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DHS Leaders Provide Update Amid Staff Turnover, Foster Care Concerns

Oregon Department of Human Services Director Clyde Saiki addresses stakeholders during a meeting at the agency's headquarters in Salem.
Chris Lehman
/
Northwest News Network
Oregon Department of Human Services Director Clyde Saiki addresses stakeholders during a meeting at the agency's headquarters in Salem.

Leaders of the Oregon Department of Human Services are assuring the public that the agency is committed to its mission despite recent turnover in management. That message came during a pair of public meetings Friday.

DHS Director Clyde Saiki's opening remarks reflected the rapid changes underway in the agency's key staff.

"We've had some leadership changes in the department, so there are a couple of people I want to introduce,” Saiki said.

One of those people was Reginald Richardson, who's wearing several hats at DHS including the interim head of the foster care program.

"The director and I have really been focused on making sure that we are paying attention to safety, permanency for our children, as well as well-being,” Richardson said.

Oregon's foster care system has come under scrutiny amid reports that DHS has been slow to investigate potential abuse cases and that some providers have been misusing state funds.

Saiki himself is relatively new to the job, having been named by Governor Kate Brown the director of DHS in March, pending confirmation by the Oregon Senate. Saiki had been serving on an interim basis since last November, and had worked in various state government roles for many years.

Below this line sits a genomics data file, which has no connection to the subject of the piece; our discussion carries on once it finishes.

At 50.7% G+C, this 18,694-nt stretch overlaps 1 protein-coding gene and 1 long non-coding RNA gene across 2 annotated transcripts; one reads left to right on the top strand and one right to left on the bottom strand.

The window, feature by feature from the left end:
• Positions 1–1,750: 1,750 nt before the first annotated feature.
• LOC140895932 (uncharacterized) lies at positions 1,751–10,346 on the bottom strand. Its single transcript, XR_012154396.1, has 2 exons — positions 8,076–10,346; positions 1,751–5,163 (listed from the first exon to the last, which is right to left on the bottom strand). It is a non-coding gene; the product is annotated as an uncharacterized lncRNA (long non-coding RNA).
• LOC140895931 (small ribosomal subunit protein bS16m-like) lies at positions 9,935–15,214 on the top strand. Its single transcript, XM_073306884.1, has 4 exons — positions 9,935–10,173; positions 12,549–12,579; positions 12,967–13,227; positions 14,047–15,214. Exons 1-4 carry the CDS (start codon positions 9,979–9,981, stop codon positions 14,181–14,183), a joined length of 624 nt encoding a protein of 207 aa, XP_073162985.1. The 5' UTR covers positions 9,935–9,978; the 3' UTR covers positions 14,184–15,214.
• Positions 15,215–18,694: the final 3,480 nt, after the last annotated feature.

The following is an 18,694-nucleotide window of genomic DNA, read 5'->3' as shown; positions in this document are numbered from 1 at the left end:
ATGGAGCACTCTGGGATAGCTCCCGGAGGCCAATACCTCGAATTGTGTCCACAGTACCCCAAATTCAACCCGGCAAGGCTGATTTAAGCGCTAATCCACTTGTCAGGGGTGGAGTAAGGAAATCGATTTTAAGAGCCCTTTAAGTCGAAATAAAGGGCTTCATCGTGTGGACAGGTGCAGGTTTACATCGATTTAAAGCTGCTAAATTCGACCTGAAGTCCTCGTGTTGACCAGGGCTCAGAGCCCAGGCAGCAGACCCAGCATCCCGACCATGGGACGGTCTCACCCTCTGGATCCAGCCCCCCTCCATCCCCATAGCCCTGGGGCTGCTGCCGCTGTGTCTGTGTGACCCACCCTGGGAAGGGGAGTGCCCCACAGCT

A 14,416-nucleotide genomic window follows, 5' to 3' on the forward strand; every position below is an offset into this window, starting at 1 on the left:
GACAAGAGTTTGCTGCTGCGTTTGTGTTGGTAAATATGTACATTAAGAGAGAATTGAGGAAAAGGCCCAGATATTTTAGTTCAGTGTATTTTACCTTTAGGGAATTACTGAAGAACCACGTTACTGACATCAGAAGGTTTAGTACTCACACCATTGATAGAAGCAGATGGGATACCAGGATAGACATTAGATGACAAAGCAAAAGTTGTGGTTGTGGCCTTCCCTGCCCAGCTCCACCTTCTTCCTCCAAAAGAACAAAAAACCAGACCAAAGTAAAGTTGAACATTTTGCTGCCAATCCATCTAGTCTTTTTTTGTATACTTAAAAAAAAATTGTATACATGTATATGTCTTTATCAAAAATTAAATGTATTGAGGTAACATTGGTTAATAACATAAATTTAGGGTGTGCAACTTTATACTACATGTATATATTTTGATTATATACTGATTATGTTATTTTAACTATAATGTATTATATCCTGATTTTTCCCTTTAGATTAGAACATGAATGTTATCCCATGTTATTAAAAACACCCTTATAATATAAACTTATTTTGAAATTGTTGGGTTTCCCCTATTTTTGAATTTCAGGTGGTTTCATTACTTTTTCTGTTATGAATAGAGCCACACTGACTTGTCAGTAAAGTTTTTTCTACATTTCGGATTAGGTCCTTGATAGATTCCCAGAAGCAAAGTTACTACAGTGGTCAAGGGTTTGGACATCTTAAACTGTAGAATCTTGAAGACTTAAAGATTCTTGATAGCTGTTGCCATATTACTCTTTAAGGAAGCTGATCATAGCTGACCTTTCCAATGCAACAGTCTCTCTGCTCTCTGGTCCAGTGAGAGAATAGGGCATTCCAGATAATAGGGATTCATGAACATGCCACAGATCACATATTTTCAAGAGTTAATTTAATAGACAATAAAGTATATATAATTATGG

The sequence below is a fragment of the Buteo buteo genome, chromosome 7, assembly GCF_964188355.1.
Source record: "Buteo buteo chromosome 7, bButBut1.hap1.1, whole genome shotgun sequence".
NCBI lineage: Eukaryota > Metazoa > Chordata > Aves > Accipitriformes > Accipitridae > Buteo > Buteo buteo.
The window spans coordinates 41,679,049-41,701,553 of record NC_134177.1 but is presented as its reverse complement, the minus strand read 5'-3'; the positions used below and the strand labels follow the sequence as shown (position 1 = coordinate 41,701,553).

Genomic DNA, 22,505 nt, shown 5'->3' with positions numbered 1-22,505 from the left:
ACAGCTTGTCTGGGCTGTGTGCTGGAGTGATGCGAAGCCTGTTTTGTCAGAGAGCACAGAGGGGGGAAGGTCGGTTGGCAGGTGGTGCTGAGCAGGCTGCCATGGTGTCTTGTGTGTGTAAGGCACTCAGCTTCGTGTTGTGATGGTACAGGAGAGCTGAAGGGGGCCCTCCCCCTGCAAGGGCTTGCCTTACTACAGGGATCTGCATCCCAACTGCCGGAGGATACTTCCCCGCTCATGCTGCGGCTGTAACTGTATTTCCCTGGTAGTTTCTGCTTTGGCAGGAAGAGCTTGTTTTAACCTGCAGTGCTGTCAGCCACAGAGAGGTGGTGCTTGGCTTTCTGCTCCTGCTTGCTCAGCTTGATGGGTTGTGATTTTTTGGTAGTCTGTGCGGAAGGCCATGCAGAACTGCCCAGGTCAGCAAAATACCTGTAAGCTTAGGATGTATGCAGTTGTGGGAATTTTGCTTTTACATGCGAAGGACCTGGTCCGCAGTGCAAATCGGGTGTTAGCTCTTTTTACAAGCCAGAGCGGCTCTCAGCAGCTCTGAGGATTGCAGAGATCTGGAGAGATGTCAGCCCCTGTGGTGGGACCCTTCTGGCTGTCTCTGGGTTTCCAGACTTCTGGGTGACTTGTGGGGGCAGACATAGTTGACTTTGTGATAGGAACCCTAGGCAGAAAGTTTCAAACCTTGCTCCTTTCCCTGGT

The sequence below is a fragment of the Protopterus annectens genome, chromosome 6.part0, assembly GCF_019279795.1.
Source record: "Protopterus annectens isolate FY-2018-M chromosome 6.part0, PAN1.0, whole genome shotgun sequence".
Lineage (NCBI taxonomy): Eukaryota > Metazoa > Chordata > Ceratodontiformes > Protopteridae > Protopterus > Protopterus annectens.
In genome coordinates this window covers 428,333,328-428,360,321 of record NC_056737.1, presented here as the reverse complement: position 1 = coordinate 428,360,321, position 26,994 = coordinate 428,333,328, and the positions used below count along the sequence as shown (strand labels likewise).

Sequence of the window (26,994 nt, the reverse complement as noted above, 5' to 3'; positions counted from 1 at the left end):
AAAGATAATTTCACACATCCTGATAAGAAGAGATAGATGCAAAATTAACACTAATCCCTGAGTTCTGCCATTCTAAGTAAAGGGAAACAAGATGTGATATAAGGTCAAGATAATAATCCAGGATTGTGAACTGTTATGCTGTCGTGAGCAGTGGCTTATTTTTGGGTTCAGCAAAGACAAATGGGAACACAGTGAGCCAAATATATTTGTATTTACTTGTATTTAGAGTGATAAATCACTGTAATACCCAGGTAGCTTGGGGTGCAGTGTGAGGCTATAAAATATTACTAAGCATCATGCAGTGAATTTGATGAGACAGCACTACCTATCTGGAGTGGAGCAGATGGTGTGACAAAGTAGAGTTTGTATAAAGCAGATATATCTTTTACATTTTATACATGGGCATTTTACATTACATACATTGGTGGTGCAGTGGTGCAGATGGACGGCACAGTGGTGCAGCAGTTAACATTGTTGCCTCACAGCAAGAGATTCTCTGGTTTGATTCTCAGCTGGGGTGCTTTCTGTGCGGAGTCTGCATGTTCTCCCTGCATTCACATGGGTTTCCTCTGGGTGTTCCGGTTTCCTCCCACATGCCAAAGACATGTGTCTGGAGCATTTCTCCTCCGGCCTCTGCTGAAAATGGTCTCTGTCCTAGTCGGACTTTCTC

Since then, Saiki has removed several top staffers at the department, including the head of the foster care program.

Copyright 2016 Northwest News Network

Chris Lehman covers the Oregon state capitol for JPR as part of the Northwest News Network, a group of 12 Northwest public radio organizations which collaborate on regional news coverage. Chris graduated from Temple University with a journalism degree in 1997. He began his career producing arts features for Red River Public Radio in Shreveport, Louisiana and has been a reporter/announcer for NPR station WNIJ in DeKalb, Illinois. Chris has also reported from overseas, filing stories from Iraq, Burkina Faso, El Salvador, Northern Ireland, Zimbabwe and Uganda.
Chris Lehman
Chris Lehman graduated from Temple University with a journalism degree in 1997. He landed his first job less than a month later, producing arts stories for Red River Public Radio in Shreveport, Louisiana. Three years later he headed north to DeKalb, Illinois, where he worked as a reporter and announcer for NPR–affiliate WNIJ–FM. In 2006 he headed west to become the Salem Correspondent for the Northwest News Network.